cat HEADER DATA01 | ( sleep 1; tee DATA01 )
# Month, Year, Est.Value
Dec, 2015, 15000
Jan, 2016, 12540
Feb, 2016, 11970
(sleep 1 ; cat HEADER DATA01 ) | tee DATA01
# Month, Year, Est.Value

I would have a similar issue (albeit deterministic this time) using the simpler:

cat HEADER DATA01 > DATA01

In that case, the shell always overwrites the destination file before launching the cat command. So the content of the file is lost long before cat had even the opportunity to read it.

How to fix that?

Obviously, no one would ever use the sleep hack in a real situation. But this is not an issue: as part of the standard POSIX tools, we have several commands at our disposal to insert the header on top of a file. Before that, let’s take a look at the most basic solution.

The KISS solution

cat HEADER DATA01 > DATA01.NEW
mv -f DATA01.NEW DATA01

Do I really need to comment that? Well, while being rudimentary, this solution has a nice feature: since rm will use the system call rename, which itself is atomic in that sense that referencing the DATA01 file, other processes will either see the old content or the new content — but neither an half-written content.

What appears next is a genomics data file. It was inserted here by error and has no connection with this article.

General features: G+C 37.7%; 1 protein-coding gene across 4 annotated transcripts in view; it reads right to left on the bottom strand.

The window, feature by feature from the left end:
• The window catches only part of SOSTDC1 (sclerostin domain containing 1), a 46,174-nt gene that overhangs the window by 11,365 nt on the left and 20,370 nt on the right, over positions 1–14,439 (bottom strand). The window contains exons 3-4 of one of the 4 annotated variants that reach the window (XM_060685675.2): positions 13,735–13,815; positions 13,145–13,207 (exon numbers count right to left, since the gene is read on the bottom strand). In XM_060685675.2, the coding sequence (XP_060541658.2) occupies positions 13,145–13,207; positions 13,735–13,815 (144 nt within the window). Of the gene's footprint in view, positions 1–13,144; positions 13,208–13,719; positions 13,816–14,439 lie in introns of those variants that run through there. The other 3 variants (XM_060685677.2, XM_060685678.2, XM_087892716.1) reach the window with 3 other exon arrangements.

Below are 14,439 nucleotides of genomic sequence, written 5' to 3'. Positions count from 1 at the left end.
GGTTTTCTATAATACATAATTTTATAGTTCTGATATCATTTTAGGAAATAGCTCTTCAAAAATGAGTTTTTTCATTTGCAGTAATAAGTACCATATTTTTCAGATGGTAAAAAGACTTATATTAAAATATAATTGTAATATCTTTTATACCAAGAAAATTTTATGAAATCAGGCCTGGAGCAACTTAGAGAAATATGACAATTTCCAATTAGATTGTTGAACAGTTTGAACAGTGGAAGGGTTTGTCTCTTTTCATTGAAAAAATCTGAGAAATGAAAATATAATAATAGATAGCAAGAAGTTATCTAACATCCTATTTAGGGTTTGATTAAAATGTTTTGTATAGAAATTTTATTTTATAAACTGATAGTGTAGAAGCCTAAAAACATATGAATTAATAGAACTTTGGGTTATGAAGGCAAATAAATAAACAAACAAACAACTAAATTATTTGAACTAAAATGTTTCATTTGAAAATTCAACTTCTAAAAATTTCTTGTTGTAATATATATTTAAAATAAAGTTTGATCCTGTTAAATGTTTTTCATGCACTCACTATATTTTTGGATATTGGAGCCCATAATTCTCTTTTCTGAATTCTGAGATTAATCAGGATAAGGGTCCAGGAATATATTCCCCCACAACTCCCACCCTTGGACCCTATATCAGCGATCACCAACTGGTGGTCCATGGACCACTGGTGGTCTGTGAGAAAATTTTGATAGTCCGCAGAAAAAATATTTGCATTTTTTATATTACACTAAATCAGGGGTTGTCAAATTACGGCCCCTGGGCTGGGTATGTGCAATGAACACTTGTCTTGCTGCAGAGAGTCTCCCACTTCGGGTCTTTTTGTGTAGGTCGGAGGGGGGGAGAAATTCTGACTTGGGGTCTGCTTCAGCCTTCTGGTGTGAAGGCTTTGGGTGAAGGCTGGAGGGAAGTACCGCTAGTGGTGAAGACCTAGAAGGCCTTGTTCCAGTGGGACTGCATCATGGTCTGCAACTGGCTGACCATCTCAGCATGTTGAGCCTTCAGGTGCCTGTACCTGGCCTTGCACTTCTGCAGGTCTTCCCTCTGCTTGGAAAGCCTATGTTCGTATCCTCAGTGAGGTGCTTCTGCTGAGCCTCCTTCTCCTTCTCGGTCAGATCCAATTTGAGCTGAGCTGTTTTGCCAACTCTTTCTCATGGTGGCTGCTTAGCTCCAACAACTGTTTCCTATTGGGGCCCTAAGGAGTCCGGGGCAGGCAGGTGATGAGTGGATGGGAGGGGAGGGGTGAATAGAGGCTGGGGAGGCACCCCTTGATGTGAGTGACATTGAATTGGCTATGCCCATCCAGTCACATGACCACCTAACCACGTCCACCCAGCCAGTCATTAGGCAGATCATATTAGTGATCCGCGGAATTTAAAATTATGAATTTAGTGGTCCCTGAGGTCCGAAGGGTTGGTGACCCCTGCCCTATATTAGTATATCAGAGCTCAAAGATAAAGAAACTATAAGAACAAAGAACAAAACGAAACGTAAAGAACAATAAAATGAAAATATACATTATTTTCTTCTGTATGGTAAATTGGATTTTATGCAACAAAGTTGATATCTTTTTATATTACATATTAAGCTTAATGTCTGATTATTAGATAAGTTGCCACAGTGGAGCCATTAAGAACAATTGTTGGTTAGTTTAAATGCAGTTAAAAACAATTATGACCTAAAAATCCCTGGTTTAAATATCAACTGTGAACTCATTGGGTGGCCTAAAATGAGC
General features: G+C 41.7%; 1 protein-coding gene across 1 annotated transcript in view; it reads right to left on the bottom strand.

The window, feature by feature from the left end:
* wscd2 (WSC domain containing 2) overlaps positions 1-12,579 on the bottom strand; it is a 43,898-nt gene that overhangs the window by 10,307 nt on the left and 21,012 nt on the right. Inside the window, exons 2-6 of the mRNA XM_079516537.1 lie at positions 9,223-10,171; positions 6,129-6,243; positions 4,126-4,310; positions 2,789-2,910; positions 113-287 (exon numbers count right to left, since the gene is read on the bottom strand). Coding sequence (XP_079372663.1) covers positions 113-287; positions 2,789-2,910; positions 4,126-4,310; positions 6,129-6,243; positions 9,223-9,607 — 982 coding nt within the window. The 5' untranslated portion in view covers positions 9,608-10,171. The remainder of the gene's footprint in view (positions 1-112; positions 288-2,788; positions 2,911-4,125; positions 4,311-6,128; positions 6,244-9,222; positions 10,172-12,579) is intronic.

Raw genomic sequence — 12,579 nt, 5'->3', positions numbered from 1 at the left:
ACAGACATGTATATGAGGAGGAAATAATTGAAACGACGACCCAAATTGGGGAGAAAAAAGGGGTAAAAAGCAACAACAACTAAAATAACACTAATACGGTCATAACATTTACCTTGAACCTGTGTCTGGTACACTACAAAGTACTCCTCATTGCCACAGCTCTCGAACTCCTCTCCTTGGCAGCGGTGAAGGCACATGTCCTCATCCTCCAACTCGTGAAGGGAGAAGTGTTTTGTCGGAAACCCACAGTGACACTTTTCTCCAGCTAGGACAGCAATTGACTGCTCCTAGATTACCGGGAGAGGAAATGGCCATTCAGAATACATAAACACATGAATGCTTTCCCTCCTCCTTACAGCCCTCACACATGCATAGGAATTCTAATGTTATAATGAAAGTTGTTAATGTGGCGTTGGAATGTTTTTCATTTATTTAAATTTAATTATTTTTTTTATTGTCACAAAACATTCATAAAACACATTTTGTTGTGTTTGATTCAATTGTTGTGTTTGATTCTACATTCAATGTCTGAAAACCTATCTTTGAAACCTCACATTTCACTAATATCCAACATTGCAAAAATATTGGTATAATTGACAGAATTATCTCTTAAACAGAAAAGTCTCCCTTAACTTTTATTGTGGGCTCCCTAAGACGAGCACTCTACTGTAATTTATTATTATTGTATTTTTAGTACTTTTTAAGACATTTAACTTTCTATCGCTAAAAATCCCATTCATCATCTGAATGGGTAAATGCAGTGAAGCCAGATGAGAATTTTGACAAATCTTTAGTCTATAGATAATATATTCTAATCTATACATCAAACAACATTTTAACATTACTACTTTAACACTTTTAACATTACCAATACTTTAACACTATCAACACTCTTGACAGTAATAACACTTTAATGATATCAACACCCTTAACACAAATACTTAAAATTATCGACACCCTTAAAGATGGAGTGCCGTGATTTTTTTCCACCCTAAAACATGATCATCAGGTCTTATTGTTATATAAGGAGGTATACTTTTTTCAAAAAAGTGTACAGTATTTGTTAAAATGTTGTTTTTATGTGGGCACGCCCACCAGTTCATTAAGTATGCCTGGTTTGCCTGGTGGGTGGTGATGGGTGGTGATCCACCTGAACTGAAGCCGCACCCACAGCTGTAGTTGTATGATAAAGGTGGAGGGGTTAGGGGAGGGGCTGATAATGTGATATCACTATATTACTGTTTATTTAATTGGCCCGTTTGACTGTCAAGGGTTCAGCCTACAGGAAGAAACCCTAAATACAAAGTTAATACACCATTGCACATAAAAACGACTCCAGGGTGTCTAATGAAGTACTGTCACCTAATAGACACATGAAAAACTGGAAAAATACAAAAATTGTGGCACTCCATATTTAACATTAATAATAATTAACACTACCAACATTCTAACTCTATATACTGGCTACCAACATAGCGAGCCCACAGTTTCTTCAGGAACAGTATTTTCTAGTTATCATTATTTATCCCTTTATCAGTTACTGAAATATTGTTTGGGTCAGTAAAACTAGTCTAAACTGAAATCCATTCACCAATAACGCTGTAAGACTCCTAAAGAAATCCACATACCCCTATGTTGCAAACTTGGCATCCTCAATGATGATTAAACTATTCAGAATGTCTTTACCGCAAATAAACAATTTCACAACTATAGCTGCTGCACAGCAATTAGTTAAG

A somewhat similar solution, but avoiding to create a temporary file visible on the filesystem would obtain first a file descriptor to read from the original file before overwriting it:

exec 3<DATA01              # (1)
rm -f DATA01               # (2)
cat HEADER - <&3 >DATA01   # (3)
exec 3<&-                  # (4)
  • Open the file DATA1 for reading using the file descriptor 3;

  • Unlink the original file (i.e.: remove its directory entry, but not the data as the file is still open);
  • Use cat to read the header first, followed by a stdin read from file descriptor 3 and write to a new DATA01 file;
  • Close the file descriptor 3 This will effectively delete the old DATA01 content.

Please note this solution is no longer atomic in the sense used above. Anyways, Kudos to Adithya Kiran Gangu for having proposed that solution!

Using sed

While encountering similar problems for the first time, my idea was to use sed. It is quite easy to insert a “header” after the first line using sed. But it’s more difficult to insert something before the first line. In fact, to achieve that, we will need a little bit of magic:

sed -i '1{
  r HEADER
  N
}' DATA01